In his welcoming speech Dr. Tewodros Tefera (PhD), BENEFIT-REALISE Programme Manage gave an overview of the programme’s achievement so far (listed below) and noted that BENEFIT-REALISE and MoA partnership is forged to fill an existing gap in the promotion of sustainable soil characterization and management. He stated soil information need to be available to support decision making in managing soils for development such as food security, agriculture and livelihoods. He thanked Johan and his team (ISRIC) for their dedication and commitment to provide this training despite the global challenge we faced due to coronavirus pandemic.  

Overall, BENEFIT-REALISE programme with support from ISRIC have complemented the efforts of MoA’s national soil information system through the following deliverables/achievements:

  • Semi-detailed-50 meter spatial soil information generation across 15 weredas;
  • State-of-the-art countrywide 50meter-geomorphic map (for wider application not only for soil/land resource mapping but also for agro ecological zonation and other biophysical mapping and updating   missions);
  • Digital soil mapping capacity building of national soil surveyors and geospatial professionals; and
  • State-of-the-art countrywide 50meter-remotesensing based environmental covariates/predictor variables for further soil/land resource mapping efforts by the MoA.

building the resilience of women through small ruminant fattening business

Kidist Ayenachew, a 34 year old mother of 4 children, is one of BENEFIT-REALISE Woldia University cluster beneficiaries in Wadila Woreda, Hamusit Kebele. She was one of the 16 women selected to participate in small scale small ruminant fattening business project in October 2019.

Prior to the project Kidist made her livelihood mainly as a casual laborer and by harvesting wheat and other cereals from her parents’ small plot of land. But the income she earned was not enough to meet the basic needs of her family.

Remembering her life before the project, Kidist said, “As a landless, unskilled and economically vulnerable woman, it was difficult to raise 4 children on my own. I did not have the capacity to participate in community events and was looked down by my neighbors. I was always struggling searching for mechanisms to improve my life.”

The project provided 16 women each with 5 male sheep & two months concentrate/feed through the credit system via RUSACCOs (a rural saving and credit cooperative) and one-day skill training on small ruminant fattening techniques. The amount of loan Kidist borrowed was 8,250.00 birr to be paid back within two years in four phases (every 6 months). The money was directly used to buy 5 local breed male sheep for fattening purposes. In addition, Kidist received continuous technical & moral support by the project staff and kebele livestock experts that highly contributed to the success achieved.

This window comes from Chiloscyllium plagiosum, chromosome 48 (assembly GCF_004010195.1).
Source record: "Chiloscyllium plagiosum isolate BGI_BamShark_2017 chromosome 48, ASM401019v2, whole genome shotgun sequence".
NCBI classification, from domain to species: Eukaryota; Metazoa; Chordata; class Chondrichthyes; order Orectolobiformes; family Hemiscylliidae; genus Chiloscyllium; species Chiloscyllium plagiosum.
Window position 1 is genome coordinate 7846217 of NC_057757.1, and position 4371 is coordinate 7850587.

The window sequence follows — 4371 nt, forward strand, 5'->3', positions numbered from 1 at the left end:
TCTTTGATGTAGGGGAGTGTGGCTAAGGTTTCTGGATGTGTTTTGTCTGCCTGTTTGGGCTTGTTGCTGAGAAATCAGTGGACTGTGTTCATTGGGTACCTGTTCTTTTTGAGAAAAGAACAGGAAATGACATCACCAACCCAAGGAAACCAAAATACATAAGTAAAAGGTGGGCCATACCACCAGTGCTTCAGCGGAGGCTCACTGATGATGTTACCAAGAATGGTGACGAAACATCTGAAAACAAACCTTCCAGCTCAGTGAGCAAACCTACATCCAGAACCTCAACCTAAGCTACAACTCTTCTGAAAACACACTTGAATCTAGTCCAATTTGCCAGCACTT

In the last three operation cycles (9 months), Kidist earned a net profit of 16,650.00B birr. She already repaid half of the loan which is 4,125.00 birr to the RUSACCOs. After covering fattening operational costs and expenses related to family food, clothing, medication, school materials for her 3 children and loan repayment as of September 2020, she has more than 3000.00 birr in her savings account. Kidist also bought house utensils, chairs and kitchen cabinets with 4,570.00 birr.  

She explained, “Since the project, my life has improved dramatically. We used to eat twice a day, now, not only do we eat three times a day but our diet has diversified. During holidays, 3 to 4 times a year, we slaughter one of our sheep for meat. I am not afraid of bad times to come since I have enough saved to recover, if needed. And each and every progress, success and stepping-up you see happened because of the fattening business I started. I plan to increase the number of small ruminants for fattening from 5 sheep to at least 10 to 12 in the coming 3 to 4 months, assuming that my net monthly income will increase to at least 5000 birr and above.” With a smile she added, “I want everyone to know that women can indeed perform well and improve their livelihood, if given the opportunity.”

From the success of Kidist Ayenachew and the others who participated in the same business, we can see that small-scale small ruminant fattening is an ideal business that requires small initial investment and can build the resilience of disadvantaged women. Full involvement of beneficiaries in terms of business idea generation, labor, material and financial contribution, skill of business management and regular technical follow-up by experts (when necessary), is crucial to ensure sustainable success.  

The ‘Realising Sustainable Agricultural Livelihood Security in Ethiopia’ (REALISE) programme is established in 2018 with the aims to contribute to sustainable livelihoods through the introduction of improved farming practices, innovations and social experiments to strengthen the current Productive Safety Net Programme (PSNP) in Ethiopia.

High-level officials and key partners visited BENEFIT-REALISE Hawassa University cluster intervention areas